Indian Ridge is calling
My Filson woolens — Woodland-camo, toasty-warm and oh-so silent through winter thickets — are still hanging where I placed them in the carriage shed after Thanksgiving to air out in autumn winds. Yes, and the rugged, insulated hunting boots I twice dressed with different waterproofing oils are ready to go if I get the itch, unlikely indeed at this point. No regrets. I enjoyed a relaxing vacation spiced by alternative hunts, those for information in a home I enjoy, interesting items scattered about, all with tales to tell, even family lore that can stir the imagination on random midday whims. Just me, I suppose, not for everyone.
I was hoping a book I ordered online some time ago from a California dealer would be in the mail when I heard the distinctive purr of mail-lady Rose’s jeep approaching Monday morning. That way I could get a holiday jump on it, waking early to read when all is still. No such luck. I knew it would take a while to travel cross-country this time of year. No problem. I can wait. So here I sit, day off, banging out my first column after a free month, time once spent chasing around, trying to match wits with deer on their turf, never easy. This time, I never stepped foot in the woods, gun in hand. Just couldn’t get motivated after what I observed during two long preseason rambles through high country that has lured me for more than 40 years. And, yes, I must admit the fresh “POSTED” signs dated Nov. 25, 2012 on a backyard woodlot I’ve hunted for 15 years didn’t help any, either. I tried but was unable to hook up with the owner to reacquire permission. Oh well, plenty of other stuff to keep me busy. Interesting explorations at that, some related to Indians who once called our Pioneer Valley home.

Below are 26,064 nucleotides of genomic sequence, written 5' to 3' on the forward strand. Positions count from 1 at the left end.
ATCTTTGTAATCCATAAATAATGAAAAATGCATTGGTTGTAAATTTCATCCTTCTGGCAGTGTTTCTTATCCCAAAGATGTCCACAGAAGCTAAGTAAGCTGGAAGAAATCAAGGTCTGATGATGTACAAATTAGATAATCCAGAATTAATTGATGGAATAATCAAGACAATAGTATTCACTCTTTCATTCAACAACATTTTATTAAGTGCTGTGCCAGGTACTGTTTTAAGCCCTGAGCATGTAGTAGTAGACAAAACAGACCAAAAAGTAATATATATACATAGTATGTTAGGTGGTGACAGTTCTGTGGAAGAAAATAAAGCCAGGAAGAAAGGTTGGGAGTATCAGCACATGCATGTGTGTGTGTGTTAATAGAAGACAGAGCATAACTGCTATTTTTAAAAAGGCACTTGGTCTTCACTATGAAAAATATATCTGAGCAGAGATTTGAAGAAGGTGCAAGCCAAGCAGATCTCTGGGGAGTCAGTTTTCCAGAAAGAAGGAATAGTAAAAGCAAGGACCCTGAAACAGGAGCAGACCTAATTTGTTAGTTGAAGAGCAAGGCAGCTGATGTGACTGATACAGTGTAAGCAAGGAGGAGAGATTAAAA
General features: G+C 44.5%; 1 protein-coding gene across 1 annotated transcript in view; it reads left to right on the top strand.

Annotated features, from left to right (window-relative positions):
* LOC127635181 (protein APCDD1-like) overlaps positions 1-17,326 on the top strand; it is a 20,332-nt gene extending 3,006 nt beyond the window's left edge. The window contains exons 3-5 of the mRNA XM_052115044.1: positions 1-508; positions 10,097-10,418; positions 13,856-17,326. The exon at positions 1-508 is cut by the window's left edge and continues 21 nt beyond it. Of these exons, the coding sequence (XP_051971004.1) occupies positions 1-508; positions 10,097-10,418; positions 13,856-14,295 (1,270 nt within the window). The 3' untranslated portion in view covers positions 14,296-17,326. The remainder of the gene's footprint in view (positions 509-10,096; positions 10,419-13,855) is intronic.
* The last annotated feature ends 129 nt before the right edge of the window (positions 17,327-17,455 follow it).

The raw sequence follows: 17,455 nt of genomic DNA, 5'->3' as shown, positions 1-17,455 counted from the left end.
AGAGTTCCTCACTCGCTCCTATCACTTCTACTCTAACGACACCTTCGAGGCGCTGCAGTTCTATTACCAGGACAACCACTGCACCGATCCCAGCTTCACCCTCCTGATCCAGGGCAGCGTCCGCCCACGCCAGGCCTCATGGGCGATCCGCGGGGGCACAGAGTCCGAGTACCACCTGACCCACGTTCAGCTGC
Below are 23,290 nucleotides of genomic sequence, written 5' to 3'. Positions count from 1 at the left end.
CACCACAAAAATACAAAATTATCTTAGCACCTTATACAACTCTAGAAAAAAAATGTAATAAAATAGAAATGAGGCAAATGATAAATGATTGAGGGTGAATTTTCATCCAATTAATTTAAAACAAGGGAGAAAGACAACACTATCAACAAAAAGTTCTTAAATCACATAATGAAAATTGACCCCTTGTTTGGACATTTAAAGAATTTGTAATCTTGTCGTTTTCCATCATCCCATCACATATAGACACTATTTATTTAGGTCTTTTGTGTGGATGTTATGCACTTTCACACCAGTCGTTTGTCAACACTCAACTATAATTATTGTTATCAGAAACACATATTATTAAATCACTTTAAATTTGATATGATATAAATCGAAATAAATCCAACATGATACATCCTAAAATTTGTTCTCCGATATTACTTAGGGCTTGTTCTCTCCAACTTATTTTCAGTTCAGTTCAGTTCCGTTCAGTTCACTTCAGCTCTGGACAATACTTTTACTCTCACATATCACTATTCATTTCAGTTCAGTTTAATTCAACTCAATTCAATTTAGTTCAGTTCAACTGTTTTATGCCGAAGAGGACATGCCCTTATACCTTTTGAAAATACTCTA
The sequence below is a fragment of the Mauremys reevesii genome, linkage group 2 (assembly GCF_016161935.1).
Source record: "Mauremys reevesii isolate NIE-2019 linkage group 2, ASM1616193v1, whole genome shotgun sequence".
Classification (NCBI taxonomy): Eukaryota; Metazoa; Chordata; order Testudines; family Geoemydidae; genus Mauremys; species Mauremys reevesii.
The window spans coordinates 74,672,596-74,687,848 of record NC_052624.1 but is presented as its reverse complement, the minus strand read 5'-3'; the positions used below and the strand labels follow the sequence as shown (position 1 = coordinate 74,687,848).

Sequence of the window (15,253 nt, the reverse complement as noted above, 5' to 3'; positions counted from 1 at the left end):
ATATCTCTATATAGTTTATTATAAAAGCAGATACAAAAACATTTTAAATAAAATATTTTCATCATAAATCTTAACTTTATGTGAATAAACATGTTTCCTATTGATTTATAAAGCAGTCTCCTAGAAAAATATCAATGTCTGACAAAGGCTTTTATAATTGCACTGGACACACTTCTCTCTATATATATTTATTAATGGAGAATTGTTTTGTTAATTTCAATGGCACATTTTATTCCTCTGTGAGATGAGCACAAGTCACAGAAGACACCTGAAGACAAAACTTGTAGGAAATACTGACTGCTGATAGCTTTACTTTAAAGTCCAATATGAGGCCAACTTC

The book I’ve been awaiting was written by a man I have vague memories of from my South Deerfield boyhood. Probably 10 years older than me, his name is Peter Thomas, a retired UVM anthropology/archeology professor, son of retired Amherst High English teacher Les Thomas, still going strong in his 90s — his thick, white, wavy head of hair the envy of young men. Both places I called home as a boy were in the Thomas neighborhood, where my daily travels downtown or to the Sugarloafs and beyond would have led me right past the eastern and western perimeters of the neat, yellow North Main Street homestead. Which isn’t to say I knew the family. No, in fact, were I to bump into the author tomorrow afternoon on the South Deerfield Common, I wouldn’t recognize him. I’ve known his work for some time and have read many of his essays, but not his signature work, “In The Maelstrom of Change: The Indian Trade and Cultural Process in the Middle Connecticut River Valley: 1635-1665.” Well, that’s about to change. I finally broke down and bought it, not cheap, toward the end of vacation. Published in 1990 and nearly 600 pages long, it’s regarded as the definitive scholarly work on the Native tribes that resided in our valley at the time of 17th century Dutch and English intrusion. We’re talking about Sokoki, Pocumtuck, Norwottuck and Woronoco, Algonquian cousins, friends and allies connected by marriage, seasonal fishing celebrations and cooperative trade networks in every direction. What I find most fascinating about these indigenous people is the mystery. Much more is unknown than known about these tribes we ruthlessly displaced. And now, according to a local amateur archeologist and researcher well known to the professional community, many “secret” excavations have recently been conducted right under our noses, the recovered artifacts squirreled away in dark UMass repositories, the written reports hidden from public consumption. Why? I guess I’ll have to explore these claims over the winter, a good time for such endeavors. According to my source, no one involved is forthcoming with information, in fact quite secretive. We’ll see. It could prove interesting. I believe the discoveries should be public, exposed and explored to the fullest extent. People would be interested. How can anyone not find our rich Paleoindian history fascinating?